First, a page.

What are the different types of eating disorders?

Anorexia nervosa
Anorexia nervosa is characterized by:

  • Extreme thinness (emaciation)
  • A relentless pursuit of thinness and unwillingness to maintain a normal or healthy weight
  • Intense fear of gaining weight
  • Distorted body image, a self-esteem that is heavily influenced by perceptions of body weight and shape, or a denial of the seriousness of low body weight
  • Lack of menstruation among girls and women
  • Extremely restricted eating.


Many people with anorexia nervosa see themselves as overweight, even when they are clearly underweight. Eating, food, and weight control become obsessions. People with anorexia nervosa typically weigh themselves repeatedly, portion food carefully, and eat very small quantities of only certain foods. Some people with anorexia nervosa may also engage in binge-eating followed by extreme dieting, excessive exercise, self-induced vomiting, and/or misuse of laxatives, diuretics, or enemas.

Some who have anorexia nervosa recover with treatment after only one episode. Others get well but have relapses. Still others have a more chronic, or long-lasting, form of anorexia nervosa, in which their health declines as they battle the illness.

Other symptoms may develop over time, including:

  • Thinning of the bones (osteopenia or osteoporosis)
  • Brittle hair and nails
  • Dry and yellowish skin
  • Growth of fine hair all over the body (lanugo)
  • Mild anemia and muscle wasting and weakness
  • Severe constipation
  • Low blood pressure, slowed breathing and pulse
  • Damage to the structure and function of the heart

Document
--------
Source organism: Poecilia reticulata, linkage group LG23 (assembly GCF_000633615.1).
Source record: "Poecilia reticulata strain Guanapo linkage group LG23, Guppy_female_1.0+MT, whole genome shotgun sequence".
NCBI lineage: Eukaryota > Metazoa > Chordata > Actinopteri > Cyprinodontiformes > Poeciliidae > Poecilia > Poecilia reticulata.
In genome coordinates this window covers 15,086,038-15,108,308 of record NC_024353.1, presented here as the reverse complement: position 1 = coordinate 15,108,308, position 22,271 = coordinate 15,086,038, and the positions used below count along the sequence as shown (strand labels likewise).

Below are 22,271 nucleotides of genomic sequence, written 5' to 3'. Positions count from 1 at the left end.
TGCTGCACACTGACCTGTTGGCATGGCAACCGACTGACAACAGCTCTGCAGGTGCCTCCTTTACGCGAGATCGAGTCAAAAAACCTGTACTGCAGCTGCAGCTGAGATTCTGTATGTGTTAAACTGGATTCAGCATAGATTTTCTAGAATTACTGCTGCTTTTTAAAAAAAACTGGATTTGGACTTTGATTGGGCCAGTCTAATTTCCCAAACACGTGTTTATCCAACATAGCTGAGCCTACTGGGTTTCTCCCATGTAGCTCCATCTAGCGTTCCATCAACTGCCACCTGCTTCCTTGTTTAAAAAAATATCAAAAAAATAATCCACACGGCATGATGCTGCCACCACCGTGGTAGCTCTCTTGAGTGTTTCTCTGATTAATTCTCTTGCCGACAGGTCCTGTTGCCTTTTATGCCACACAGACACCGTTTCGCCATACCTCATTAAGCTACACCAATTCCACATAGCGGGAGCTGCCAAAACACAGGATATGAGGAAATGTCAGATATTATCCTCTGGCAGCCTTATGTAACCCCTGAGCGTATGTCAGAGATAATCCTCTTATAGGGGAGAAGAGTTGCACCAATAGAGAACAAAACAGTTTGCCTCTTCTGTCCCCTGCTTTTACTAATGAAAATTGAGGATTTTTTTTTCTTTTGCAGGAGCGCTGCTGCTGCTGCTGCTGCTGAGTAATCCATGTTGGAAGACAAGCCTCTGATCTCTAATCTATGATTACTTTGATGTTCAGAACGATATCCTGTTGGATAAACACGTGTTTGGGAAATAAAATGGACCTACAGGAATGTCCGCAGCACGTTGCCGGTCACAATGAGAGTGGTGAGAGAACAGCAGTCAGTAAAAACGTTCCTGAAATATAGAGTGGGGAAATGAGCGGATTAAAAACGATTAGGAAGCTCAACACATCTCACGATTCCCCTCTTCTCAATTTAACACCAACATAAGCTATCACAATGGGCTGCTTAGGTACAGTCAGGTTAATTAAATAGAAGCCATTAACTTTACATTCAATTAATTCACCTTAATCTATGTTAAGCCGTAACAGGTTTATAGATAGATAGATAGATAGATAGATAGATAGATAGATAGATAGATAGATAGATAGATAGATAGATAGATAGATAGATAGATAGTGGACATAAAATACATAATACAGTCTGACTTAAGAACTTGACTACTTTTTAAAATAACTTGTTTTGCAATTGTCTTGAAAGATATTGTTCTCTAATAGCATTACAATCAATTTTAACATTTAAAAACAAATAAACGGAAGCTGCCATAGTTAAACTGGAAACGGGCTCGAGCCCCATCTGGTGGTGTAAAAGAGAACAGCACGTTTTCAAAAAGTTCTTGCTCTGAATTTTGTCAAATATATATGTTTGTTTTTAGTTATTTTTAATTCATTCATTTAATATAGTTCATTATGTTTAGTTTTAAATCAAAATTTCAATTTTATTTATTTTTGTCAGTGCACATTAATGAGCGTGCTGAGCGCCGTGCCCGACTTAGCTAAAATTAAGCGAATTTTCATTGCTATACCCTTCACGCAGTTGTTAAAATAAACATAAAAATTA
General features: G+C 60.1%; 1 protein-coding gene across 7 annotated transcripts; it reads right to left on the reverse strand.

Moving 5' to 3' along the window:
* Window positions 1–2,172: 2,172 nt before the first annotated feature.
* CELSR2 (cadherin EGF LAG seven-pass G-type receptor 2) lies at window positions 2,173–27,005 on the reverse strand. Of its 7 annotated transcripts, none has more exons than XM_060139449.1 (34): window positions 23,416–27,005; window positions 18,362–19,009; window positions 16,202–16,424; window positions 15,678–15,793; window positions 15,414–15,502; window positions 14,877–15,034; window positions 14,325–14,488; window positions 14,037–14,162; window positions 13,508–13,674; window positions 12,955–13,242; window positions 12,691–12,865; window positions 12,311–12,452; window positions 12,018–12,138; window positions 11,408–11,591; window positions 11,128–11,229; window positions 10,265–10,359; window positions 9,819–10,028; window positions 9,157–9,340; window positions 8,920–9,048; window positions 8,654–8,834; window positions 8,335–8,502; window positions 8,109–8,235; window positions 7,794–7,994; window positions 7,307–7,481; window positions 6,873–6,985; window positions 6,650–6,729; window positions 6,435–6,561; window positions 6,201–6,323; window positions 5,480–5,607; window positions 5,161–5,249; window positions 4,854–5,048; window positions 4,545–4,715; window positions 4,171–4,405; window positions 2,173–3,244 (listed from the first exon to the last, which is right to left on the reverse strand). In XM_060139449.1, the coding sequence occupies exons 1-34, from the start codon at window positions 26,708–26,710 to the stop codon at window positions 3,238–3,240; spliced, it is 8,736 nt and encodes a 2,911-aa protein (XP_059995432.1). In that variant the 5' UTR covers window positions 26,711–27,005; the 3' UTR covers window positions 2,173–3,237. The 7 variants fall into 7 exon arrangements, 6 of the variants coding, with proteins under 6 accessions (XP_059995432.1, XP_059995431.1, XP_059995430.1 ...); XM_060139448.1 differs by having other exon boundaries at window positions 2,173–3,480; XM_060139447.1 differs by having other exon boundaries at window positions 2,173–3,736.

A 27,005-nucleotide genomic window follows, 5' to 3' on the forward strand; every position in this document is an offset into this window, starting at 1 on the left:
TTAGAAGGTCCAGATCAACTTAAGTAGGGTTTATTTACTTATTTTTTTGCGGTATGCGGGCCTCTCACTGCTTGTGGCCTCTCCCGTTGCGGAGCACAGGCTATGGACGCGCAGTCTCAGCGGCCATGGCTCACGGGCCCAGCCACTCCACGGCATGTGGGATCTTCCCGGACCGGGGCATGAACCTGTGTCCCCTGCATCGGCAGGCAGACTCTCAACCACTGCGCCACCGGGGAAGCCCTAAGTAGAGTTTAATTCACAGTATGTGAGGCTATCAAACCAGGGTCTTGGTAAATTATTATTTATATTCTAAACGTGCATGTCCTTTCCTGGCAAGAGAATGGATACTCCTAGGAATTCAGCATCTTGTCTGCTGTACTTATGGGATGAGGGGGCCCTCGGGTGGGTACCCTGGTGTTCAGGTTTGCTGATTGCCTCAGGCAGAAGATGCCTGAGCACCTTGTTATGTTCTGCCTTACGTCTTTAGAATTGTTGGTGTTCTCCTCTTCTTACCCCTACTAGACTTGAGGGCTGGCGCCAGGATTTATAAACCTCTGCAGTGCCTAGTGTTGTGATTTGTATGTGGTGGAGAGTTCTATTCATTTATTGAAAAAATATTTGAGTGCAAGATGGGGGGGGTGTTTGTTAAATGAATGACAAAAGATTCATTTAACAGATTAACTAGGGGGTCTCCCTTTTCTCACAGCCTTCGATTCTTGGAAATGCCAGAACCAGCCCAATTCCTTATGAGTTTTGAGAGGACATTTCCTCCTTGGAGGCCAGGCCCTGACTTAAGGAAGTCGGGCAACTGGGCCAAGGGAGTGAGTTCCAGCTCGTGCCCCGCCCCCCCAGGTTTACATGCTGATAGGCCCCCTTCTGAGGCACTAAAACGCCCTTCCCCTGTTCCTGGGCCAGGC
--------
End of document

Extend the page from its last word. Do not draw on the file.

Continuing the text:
• Brain damage
  • Multiorgan failure
  • Drop in internal body temperature, causing a person to feel cold all the time
  • Lethargy, sluggishness, or feeling tired all the time
  • Infertility


Bulimia nervosa
Bulimia nervosa is characterized by recurrent and frequent episodes of eating unusually large amounts of food and feeling a lack of control over these episodes. This binge-eating is followed by behavior that compensates for the overeating such as forced vomiting, excessive use of laxatives or diuretics, fasting, excessive exercise, or a combination of these behaviors.

Unlike anorexia nervosa, people with bulimia nervosa usually maintain what is considered a healthy or normal weight, while some are slightly overweight. But like people with anorexia nervosa, they often fear gaining weight, want desperately to lose weight, and are intensely unhappy with their body size and shape. Usually, bulimic behavior is done secretly because it is often accompanied by feelings of disgust or shame. The binge-eating and purging cycle happens anywhere from several times a week to many times a day.

Other symptoms include:

  • Chronically inflamed and sore throat
  • Swollen salivary glands in the neck and jaw area
  • Worn tooth enamel, increasingly sensitive and decaying teeth as a result of exposure to stomach acid
  • Acid reflux disorder and other gastrointestinal problems
  • Intestinal distress and irritation from laxative abuse
  • Severe dehydration from purging of fluids
  • Electrolyte imbalance (too low or too high levels of sodium, calcium, potassium and other minerals) which can lead to heart attack


Binge-eating disorder
With binge-eating disorder a person loses control over his or her eating. Unlike bulimia nervosa, periods of binge-eating are not followed by purging, excessive exercise, or fasting. As a result, people with binge-eating disorder often are over-weight or obese. People with binge-eating disorder who are obese are at higher risk for developing cardiovascular disease and high blood pressure. They also experience guilt, shame, and distress about their binge-eating, which can lead to more binge-eating.

 


EHP Behavioral Services, LLC

3333 North Calvert Street Suite 670
Baltimore MD 21218 US
Phone: 410-933-9000
Fax: 410-933-0125
Email: info@ehpllc.net
The White Marsh Health Center
8114 Sandpiper Circle, Suite 215
Baltimore, Maryland 21236
Phone: 410-933-9000
Union Memorial Hospital Counseling Center
3300 North Calvert Street
Baltimore, Maryland 21236
Phone: 410-933-9000